After a year of careful planning, the owners of The Settle Down Tavern found themselves opening in the middle of a pandemic.
The saving grace is that The Settle Down, which debuted May 25, soon benefited from the city's emergency order that temporarily lets some Downtown restaurants expand outdoor dining onto streets, on-street parking spots and other spaces.
This part of the "Streatery" district, just off the Capitol Square, is impressive, and the tavern and restaurant, owned by Sam Parker, Ryan Huber and Brian Bartels, is a prime beneficiary.
Because many restaurants can't offer outdoor seating, the "Curbside" column reviews only takeout, so I got my burgers to go. I'd been anxious to try the burger after Parker talked it up last year.
"It’s just gonna be the greatest burger you get in an open kitchen tavern concept," he said then, and that Muhammad Ali-style hype wasn't far from the truth.
It would be a bad idea to pass up the "Good Idea" burger ($9).
Two thin patties with beef Parker said Underground Meats gets from an Iowa farm, were smashed so that they had lacing around the edges. Even though the meat was well cooked, it stayed moist. The soft, tender bun was perfect and let the meat and extras shine: pickle slices, cooked onions, Butterkase cheese and Settle sauce.
"It has a lot going for it," my brother agreed. "It's a nice merging between a roadside burger and a gourmet hamburger."
Burgers don't come with fries, but these fries ($3/$6) are worth ordering. About the same size, shape and color of McDonald's, they're not homemade, and came with little containers of ketchup and paprika mayo. I was also a fan of the ghost fries ($4/$7), which are the same fries coated with ghost pepper dust. The menu accurately describes them as spicy, "but not too intense." The blue cheese dip on the side can take some of the edge off.
Those who avoid fried food can order the picnic potato salad ($5), which, in an odd twist, was made with giardiniera and Castelvetrano olives.
Knocking it out of the park was a veggie burger called the "Prit' Near" ($9), which isn't anywhere "near" a beef burger, like, say, the Beyond Burger. That's to its credit and I challenge you to find a better veggie burger anywhere. Also a thin patty, it combined oats, carrots, black beans, shiitake mushrooms and "various other secret and delicious items."
It had texture going for it as well as taste. Homemade chickpea mayo and turmeric pickled onions that looked like sliced banana peppers heightened the experience.
Parker said he didn't want the veggie burger to be an afterthought, adding that the positive response has been gratifying.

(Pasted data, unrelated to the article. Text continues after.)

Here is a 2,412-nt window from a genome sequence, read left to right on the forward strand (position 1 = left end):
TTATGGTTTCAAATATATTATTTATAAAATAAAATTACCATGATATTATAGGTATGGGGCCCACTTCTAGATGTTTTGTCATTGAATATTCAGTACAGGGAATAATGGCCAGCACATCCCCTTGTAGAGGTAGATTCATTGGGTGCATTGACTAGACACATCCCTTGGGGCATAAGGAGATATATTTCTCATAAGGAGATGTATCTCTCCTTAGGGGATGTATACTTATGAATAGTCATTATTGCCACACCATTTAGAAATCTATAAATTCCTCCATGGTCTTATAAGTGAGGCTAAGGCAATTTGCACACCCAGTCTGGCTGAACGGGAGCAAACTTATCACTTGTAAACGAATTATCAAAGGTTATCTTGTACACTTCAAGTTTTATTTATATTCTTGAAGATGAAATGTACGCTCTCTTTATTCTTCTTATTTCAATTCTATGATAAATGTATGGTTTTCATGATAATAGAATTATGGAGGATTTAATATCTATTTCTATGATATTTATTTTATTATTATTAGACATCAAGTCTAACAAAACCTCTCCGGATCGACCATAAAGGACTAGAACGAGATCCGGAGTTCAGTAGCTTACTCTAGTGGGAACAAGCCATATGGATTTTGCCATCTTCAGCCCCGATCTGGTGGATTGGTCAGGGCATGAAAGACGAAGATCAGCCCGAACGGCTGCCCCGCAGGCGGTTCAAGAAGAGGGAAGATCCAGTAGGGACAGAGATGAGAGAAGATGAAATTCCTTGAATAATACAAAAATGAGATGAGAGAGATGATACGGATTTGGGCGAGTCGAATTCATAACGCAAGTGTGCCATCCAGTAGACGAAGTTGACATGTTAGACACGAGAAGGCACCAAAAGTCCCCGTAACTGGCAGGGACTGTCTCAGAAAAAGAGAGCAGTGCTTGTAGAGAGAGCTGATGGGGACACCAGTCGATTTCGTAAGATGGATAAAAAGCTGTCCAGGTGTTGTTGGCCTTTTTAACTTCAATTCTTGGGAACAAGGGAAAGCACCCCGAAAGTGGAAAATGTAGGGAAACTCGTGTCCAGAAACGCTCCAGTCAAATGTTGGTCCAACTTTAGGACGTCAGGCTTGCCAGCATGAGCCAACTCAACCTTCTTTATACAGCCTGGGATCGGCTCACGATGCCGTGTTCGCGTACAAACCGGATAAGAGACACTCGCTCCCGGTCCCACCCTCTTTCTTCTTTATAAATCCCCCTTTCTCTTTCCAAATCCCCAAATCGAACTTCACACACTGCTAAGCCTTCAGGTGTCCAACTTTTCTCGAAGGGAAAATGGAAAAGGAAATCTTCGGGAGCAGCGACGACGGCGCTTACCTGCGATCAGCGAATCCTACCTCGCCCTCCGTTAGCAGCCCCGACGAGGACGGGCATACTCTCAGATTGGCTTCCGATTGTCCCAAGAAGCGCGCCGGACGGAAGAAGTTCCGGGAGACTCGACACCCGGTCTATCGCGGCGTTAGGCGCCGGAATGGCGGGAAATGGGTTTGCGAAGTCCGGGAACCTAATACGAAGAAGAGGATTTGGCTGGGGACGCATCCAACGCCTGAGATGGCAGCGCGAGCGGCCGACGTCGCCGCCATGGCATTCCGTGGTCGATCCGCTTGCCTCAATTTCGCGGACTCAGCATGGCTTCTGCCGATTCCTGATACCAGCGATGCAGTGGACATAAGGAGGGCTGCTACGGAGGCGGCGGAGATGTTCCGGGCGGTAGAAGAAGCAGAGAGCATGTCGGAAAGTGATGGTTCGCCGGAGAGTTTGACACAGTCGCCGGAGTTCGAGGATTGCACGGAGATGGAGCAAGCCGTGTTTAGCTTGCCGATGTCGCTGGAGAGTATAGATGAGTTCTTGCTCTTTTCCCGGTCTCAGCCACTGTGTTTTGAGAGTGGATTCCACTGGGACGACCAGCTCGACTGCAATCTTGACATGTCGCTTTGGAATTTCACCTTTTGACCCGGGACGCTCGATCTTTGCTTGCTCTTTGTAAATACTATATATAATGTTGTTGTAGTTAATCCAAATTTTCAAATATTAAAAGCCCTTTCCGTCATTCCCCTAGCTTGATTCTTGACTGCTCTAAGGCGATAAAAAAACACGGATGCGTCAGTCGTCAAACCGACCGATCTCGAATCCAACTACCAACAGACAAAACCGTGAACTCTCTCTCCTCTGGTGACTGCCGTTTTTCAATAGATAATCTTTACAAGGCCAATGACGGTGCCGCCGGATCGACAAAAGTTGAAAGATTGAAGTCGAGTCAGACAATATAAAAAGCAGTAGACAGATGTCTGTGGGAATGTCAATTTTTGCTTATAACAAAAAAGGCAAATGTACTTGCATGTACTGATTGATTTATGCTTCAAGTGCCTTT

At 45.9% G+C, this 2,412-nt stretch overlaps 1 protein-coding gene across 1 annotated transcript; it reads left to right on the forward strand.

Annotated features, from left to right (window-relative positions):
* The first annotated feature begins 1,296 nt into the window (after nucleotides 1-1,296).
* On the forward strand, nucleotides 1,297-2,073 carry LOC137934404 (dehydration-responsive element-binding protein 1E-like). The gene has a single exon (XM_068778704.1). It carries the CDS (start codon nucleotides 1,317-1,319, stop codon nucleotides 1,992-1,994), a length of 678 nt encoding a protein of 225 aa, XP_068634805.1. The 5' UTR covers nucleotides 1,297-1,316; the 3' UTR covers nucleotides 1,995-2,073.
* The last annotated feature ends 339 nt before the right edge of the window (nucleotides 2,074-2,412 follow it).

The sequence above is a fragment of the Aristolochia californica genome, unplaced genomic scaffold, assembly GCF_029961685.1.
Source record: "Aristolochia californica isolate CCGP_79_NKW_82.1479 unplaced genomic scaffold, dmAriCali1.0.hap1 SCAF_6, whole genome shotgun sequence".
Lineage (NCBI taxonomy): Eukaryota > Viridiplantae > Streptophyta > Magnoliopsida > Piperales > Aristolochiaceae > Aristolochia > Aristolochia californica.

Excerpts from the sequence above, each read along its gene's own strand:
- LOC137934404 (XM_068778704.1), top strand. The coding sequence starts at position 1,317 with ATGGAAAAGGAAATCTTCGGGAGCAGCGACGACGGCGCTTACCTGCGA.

The Instgramma-Bowl ($12) is another excellent choice for vegetarians and worked better than a lot of bowls out there. Primarily oat grains and spinach, it had a nice showing of thin asparagus and daikon radish, all benefiting from a garlic vinaigrette and pepita butter. A soft-boiled egg cut in half was delicious and prettied up the bowl. A nasturtium also helped beautify the dish. Even in its takeout container it was ready for its close-up.
Settle Down's elegant version of a cheese ball ($7) featured Hook's 2-year cheddar and cream cheese coated with hazelnuts. The addition of beer gave it a certain funkiness, and it was served with Potter's substantial pretzel crackers.
Forget the dried-out deep-fried chickpeas ($3.50) with chili lime powder. This wasn't the treatment these garbanzos deserved.
The one dessert, Grandma's pudding ($8), was a generous serving. Extremely sweet chocolate malt pudding was topped with whipped cream. Candied potato chips on top provided an interesting salty crunch.
The online menu calls it "Joslyn's secret recipe," as in Joslyn Mink, Settle Down's kitchen director, who worked for the erstwhile Underground Food Collective for six years, including as food director at the former Forequarter. Parker can't say enough about how lucky they were to find her.
Picking up my order at The Settle Down was my introduction to "Streatery" in action and it's the most hopeful thing going for Downtown Madison restaurants during COVID-19. Outdoor tables stretching into what were parking spaces gives the two block stretch of East Main and Pinckney streets a European feel.
It didn't seem like there was enough room on the street to pull up in front, but I managed, and three staff members were waiting outside. One, who couldn't have been nicer, brought out my order in seconds and put it in the back of my car.
When I described him to Parker, he was sure it was Bartels, one of his partners. Parker said he's such a nice guy people think it's an act.
The friendliness extended to a name tag on the shopping bag and an assortment of swag inside: five Settle Down stickers in two varieties and two postcards.
The rewarding Settle Down experience starts with its easy website ordering system. The friendly touches extended to how the containers were labeled. The box of ghost fries had a drawing of a ghost to distinguish it from the regular fries.
I loved the vibe, I loved the people. I loved the burgers. Just maybe not enough to put a Settle Down sticker on my bumper.
Read restaurant news at go.madison.com/restaurantnews
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